Biden tech war against China cost tech companies US$3 trillions loss in 1 year and increasing

Biden tech war against China cost tech companies US$3 trillions loss in 1 year and increasing, their share prices crashing 拜登針對中國的科技戰爭使科技公司在一年內損失了 3 萬億美元,而且還在不斷增加,它們的股價暴跌 by KJ, SF Bay Area China Group 10-28-22

Silly Reuters can’t name the Elephant in the room: Tech war against China

Their disappointing results suggest that even the strongest U.S. companies are feeling the effects of tighter Fed policy, a soaring dollar and persistent inflation.

The Financial industry is also at risk: Credit Suisse in danger:

This is an interesting article analysing why China’s tech succeeded while the US’s is sunsetting: Neoliberal financialization for shareholder profits rather than research/investment/development, turning US/Western tech giants into financial corporations with an IT department: The US corporations ate their own seed corn. The CHIPS act will not turn that around.

While through the process of indigenous innovation, Chinese companies have become major global competitors, many US technology companies have fallen victim to corporate financialization. The starkest contrast is between the success of Huawei Technologies in communication infrastructure, in which the company is the world leader (followed by Sweden’s Ericsson and Finland’s Nokia), and the failure of US-based Cisco Systems to become a significant competitor in this segment. In a forthcoming paper, “The Pursuit of Shareholder Value: Cisco’s Transformation from Innovation to Financialization,” Marie Carpenter and William Lazonick document how, at the turn of this century, Cisco was positioned technologically to build on its global leadership in enterprise networking equipment to become a major competitor in the more sophisticated service-provider infrastructure segment. To do so, Cisco would have had to make large-scale investments in manufacturing and marketing as well as R&D. Instead, from 2002-2021, Cisco distributed USD144 billion (98 percent of net income) to shareholders in the form of stock buybacks as well as USD48 billion (another 33 percent of net income) as dividends. More generally, corporate financialization has robbed the United States of the possibility of attaining a leadership position in 5G and IoT.

In smartphone competition with Huawei, Apple has benefited immensely from US trade policy that, from the fourth quarter of 2020, eviscerated the Chinese company’s high-end smartphone output by coercing TSMC to stop shipping advanced nanometer chips to HiSilicon, Huawei’s chip-design subsidiary. Yet TSMC’s rise to global dominance of advanced chip fabrication was enabled by the fact that Apple itself chose to outsource semiconductor fabrication while, between October 2012 and June 2022, wasting USD529 billion on stock buybacks (92 percent of net income) to give manipulative boosts to its stock price. Apple could have deployed just a fraction of this cash to fund on a sustained basis its own state-of-the-art fab—as indeed an industrial journalist suggested to Apple CEO Steve Jobs in 2010. To put the extent of this corporate financialization in perspective, the combined USD27 billion that TSMC and Samsung Electronics committed to spending over several years from 2021 to launch state-of-the-art fabs in the United States was less than one-third of the USD86 billion that Apple spent on buybacks in 2021 alone.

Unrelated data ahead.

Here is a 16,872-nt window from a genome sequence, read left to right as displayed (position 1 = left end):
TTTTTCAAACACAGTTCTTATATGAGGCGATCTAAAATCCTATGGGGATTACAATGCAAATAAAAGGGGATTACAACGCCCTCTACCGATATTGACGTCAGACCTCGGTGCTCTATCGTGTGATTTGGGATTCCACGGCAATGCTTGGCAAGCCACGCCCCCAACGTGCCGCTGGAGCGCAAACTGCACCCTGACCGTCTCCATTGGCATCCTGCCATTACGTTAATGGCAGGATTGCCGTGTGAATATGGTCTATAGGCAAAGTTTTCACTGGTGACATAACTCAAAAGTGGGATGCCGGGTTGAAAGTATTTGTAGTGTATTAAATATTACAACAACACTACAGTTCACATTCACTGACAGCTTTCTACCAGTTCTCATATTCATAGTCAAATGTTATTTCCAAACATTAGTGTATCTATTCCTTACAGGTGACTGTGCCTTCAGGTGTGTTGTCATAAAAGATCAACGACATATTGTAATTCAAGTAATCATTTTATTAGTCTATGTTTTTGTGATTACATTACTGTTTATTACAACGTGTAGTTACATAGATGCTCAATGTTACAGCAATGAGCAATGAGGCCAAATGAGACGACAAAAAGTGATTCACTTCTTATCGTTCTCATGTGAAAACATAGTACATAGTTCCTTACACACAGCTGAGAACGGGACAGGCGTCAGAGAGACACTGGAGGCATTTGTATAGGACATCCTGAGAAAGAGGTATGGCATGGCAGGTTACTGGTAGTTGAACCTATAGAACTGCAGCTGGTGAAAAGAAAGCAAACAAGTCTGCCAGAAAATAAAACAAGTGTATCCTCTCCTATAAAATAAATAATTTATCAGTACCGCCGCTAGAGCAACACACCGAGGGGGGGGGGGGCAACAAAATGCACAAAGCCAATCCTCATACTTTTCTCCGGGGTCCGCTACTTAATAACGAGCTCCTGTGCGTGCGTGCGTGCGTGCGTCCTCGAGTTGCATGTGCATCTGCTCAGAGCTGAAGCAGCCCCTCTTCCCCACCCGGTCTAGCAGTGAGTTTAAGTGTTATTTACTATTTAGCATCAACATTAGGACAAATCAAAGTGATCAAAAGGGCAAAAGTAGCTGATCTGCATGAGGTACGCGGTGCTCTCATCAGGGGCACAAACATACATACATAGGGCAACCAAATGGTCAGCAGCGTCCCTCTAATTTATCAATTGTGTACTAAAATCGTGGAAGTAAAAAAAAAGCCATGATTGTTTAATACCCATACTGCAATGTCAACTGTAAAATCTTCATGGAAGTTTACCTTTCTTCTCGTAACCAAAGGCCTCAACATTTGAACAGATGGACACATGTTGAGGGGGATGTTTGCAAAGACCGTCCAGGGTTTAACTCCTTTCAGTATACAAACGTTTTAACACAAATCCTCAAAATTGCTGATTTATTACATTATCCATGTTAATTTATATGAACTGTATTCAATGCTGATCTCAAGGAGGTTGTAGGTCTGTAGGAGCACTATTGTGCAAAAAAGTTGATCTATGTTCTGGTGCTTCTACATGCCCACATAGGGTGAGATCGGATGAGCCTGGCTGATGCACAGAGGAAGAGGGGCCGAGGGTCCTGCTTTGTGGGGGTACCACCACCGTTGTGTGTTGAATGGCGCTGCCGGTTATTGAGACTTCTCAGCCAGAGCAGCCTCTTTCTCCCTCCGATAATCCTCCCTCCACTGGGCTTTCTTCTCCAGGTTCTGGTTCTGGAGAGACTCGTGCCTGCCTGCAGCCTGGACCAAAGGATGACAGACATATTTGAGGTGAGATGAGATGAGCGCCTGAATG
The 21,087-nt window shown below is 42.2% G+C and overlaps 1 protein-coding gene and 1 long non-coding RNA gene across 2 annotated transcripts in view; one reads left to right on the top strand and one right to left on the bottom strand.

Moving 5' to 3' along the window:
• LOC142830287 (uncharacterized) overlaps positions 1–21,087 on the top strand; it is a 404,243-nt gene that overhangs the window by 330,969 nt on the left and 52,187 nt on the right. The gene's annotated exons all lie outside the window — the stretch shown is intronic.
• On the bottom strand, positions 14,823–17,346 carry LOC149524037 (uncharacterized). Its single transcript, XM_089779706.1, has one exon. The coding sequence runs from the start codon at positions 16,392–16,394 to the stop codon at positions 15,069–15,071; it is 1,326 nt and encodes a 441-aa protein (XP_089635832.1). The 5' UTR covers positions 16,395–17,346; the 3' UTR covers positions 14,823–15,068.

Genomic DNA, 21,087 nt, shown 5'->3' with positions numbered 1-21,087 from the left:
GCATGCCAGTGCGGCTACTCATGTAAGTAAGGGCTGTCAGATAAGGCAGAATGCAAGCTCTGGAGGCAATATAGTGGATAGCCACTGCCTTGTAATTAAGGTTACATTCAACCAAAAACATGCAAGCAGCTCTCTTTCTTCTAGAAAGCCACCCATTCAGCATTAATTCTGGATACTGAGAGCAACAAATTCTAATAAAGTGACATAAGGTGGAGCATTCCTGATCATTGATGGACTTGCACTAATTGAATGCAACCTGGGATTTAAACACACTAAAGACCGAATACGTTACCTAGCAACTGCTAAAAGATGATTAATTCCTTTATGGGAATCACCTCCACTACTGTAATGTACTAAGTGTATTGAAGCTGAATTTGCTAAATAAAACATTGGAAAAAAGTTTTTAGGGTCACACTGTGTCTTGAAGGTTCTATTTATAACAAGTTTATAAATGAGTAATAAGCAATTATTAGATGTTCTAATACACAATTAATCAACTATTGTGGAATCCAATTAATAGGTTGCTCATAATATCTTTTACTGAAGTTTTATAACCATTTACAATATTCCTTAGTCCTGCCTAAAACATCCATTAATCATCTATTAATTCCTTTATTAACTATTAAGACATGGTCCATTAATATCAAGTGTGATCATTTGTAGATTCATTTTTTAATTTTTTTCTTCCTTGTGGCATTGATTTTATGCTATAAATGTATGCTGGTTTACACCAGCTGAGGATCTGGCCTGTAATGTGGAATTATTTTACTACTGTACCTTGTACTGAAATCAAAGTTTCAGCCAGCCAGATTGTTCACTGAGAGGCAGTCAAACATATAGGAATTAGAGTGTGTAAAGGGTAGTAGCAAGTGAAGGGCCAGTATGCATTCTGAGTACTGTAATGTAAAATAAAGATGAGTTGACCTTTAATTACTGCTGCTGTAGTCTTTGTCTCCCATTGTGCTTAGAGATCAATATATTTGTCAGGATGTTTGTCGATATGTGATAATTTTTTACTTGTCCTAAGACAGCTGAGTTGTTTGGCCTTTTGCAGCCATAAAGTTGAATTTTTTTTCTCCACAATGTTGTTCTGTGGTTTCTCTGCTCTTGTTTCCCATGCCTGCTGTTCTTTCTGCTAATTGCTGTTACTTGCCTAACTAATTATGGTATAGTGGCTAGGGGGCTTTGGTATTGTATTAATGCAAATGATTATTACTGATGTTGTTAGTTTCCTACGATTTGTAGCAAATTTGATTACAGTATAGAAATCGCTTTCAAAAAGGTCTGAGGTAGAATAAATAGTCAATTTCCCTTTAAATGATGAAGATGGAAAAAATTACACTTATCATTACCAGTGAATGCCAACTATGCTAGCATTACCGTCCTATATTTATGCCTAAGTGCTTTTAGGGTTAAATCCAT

Meanwhile, as has explicitly been recognized by Pat Gelsinger, Intel’s CEO, who took office in February 2021, corporate financialization has been a prime cause of that company’s loss of world leadership in chip fabrication to TSMC and Samsung. China’s SMIC may be struggling to catch up with the Taiwanese and Korean companies in advanced nanometer platforms, but Intel’s financialization has helped create an opening for SMIC’s development path. The same argument can be made about how Boeing’s corporate financialization, manifested by USD43 billion in buybacks from January 2013 to the first week of March 2019, just before the second of the two Boeing 737 MAX crashes, crippled a US-based technology leader, enhancing the possibility that China’s Comac, with its C919, might break into the Boeing-Airbus duopoly in the global manufacture of large aircraft.

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